Pushing Boundaries

Looking Through Nature’s Lens

By Peter Bronski

What do a beetle shell, a rat’s tail, and a microscopic worm all have in common? They each boast unique optical properties that are very much in demand for modern-day technology—with practical uses in everything from sunglasses to computer screens to lasers. Those optical properties usually require a lot of money and energy to produce, often with highly toxic metals and chemicals. Yet Mother Nature creates such effects for free, with little energy and remarkably simple structures and life forms. Scientists have yet to understand fully how she does it, but physics professor Jenny Magnes aims to find out.

Magnes specializes in applied optics, the study of optics for practical
—often technological—uses. When she began teaching at Vassar, she looked for applied science projects she could share with her students.

One thing is clear, says Magnes: “Nature has some impressive stuff that we want to replicate.” Its optics have been shown to change the polarization of light (as many sunglasses do), manipulate light wavelengths (useful for applications in computer monitors and lasers), and have become an important component in two-photon microscopy (an imaging technique valuable in the medical field that uses collagen). The non-linear optical properties of collagen were first discovered in the rat tails.

Magnes is interested in natural optics that display some level of quantum behavior. Consider common beetles. “They have very pretty colors, all kinds of colors,” she says. “But really they have no pigment in their shells.” The colors we see in iridescent beetle shells are the result of inherent optical properties, such as thin film interference. Frequency doubling can also occur in beetle shells, it takes longer wavelengths of light and other forms of electromagnetic radiation and produces shorter wavelengths. The process is used in the production of certain lasers. Manufactured crystals used in that process cost thousands of dollars, but a beetle’s shell doubles frequencies naturally.

Magnes uses diffraction—a pattern of light and dark spots created by laser light—to study the movement of tiny nematode worms.

In addition to being expensive, crystals require high inputs of energy. Crystals that turn longer-wavelength red light into shorter-wavelength blue light, for example, typically need a lot of power. “Beetles do it with very little power. They’re very efficient. But we don’t know how that works,” says Magnes.

We don’t know now, but maybe someday we will. Products produced with natural optics would certainly make disposal a greener operation. “With an organic display, or an organic computer, you can then throw it on your compost instead of having to worry about it as hazardous waste,” says Magnes.

Magnes takes a closer look at technology—both natural and human-made—in her Vassar Applied Optics Lab, where she works with students. One especially popular course is Lasers, Technology & Teleportation. It takes her applied optics and other applied sciences and brings them to bear on all sorts of real-world and science fiction technologies: GPS (How does it work?), energy consumption (How do you calculate your electric bill, and how do you know if the utility company cheated you?), lasers (How much laser do you need to blow something up, and could the Death Star in Star Wars actually be built?), mind reading (Is it possible?), and nuclear radiation (What was the real threat at the Japanese reactors in the wake of the 2011 earthquake and tsunami?).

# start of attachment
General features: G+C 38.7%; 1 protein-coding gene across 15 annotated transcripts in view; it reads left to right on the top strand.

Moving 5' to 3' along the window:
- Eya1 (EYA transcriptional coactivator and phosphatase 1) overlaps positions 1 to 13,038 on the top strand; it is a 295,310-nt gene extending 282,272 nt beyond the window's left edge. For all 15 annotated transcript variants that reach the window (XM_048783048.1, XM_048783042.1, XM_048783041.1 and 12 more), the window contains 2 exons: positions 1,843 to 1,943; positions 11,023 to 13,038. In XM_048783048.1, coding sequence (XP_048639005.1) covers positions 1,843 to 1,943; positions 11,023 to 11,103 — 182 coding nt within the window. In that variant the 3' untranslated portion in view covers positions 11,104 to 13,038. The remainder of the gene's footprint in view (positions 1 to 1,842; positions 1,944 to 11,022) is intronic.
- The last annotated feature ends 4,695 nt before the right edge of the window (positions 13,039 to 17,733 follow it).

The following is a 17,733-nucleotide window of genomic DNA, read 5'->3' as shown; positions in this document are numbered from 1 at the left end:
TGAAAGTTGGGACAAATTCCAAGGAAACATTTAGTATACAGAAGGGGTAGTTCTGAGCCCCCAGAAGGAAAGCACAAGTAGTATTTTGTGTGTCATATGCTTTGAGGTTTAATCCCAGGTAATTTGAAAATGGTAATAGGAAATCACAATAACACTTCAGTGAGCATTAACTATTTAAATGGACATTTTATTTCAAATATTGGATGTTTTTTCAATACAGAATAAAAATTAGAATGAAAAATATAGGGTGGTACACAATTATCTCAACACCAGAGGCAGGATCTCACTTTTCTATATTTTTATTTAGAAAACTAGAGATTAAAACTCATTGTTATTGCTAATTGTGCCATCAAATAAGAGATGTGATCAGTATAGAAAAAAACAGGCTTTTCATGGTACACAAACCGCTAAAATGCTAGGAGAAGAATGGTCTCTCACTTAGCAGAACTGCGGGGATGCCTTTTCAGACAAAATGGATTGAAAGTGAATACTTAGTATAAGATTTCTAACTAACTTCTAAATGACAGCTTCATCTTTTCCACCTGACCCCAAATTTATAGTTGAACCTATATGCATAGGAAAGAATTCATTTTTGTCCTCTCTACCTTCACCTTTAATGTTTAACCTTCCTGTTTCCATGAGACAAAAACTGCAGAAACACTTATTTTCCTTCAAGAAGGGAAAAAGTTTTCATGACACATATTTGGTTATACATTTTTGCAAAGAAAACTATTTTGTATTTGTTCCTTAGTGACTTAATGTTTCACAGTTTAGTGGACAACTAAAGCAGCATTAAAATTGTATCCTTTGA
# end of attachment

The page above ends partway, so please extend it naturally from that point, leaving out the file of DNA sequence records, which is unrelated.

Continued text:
“Their experience working on these real-world projects is invaluable,” says Magnes. “Once they understand how to apply the science to a particular topic, they can translate that elsewhere.”

One of Magnes’s latest efforts is a National Science Foundation-funded grant project with collaborator Kate Susman, a biology professor at Vassar. They’re looking at C. elegans, a nematode (roundworm) that lives in the soil and which grows up to about 1mm long. “They only have about 300 neurons, but can do a lot of things—learn, sense light, tell direction, know gravity,” explains Magnes. “They’re very interesting to the neuroscience community, yet we know very little about how this microscopic life moves.”

Jenny Magnes

Magnes is using diffraction of light to figure that out. It’s difficult to observe C. elegans under a traditional microscope. “You can watch it under the microscope in a flat focal plane, but that’s not how it moves in real life,” she explains. She is planning to use quantum optics (ghost imaging) to observe the worms in a soil like environment.

Magnes’s novel idea is to use diffraction—a pattern of light and dark spots created by laser light—to look at what C. elegans is doing. She compares still images of C. elegans to the diffraction pattern the worm creates when it moves. If she assembles a robust enough library of those paired images, she can essentially create an animated flipbook that will give researchers a clearer window into how these tiny organisms move. Her research will better enable biologists such as Susman to learn about C. elegans for the sake of neuroscience.

Such innovative work has caught the eye of the Journal of Visualized Experiments, the first peer-reviewed video journal, which came to campus this summer to film Magnes performing her experiments. The journal is like a YouTube channel for scientists—instead of trying to decipher dense instructions in scientific literature, viewers can watch scientists as they work. Now who’s under the microscope?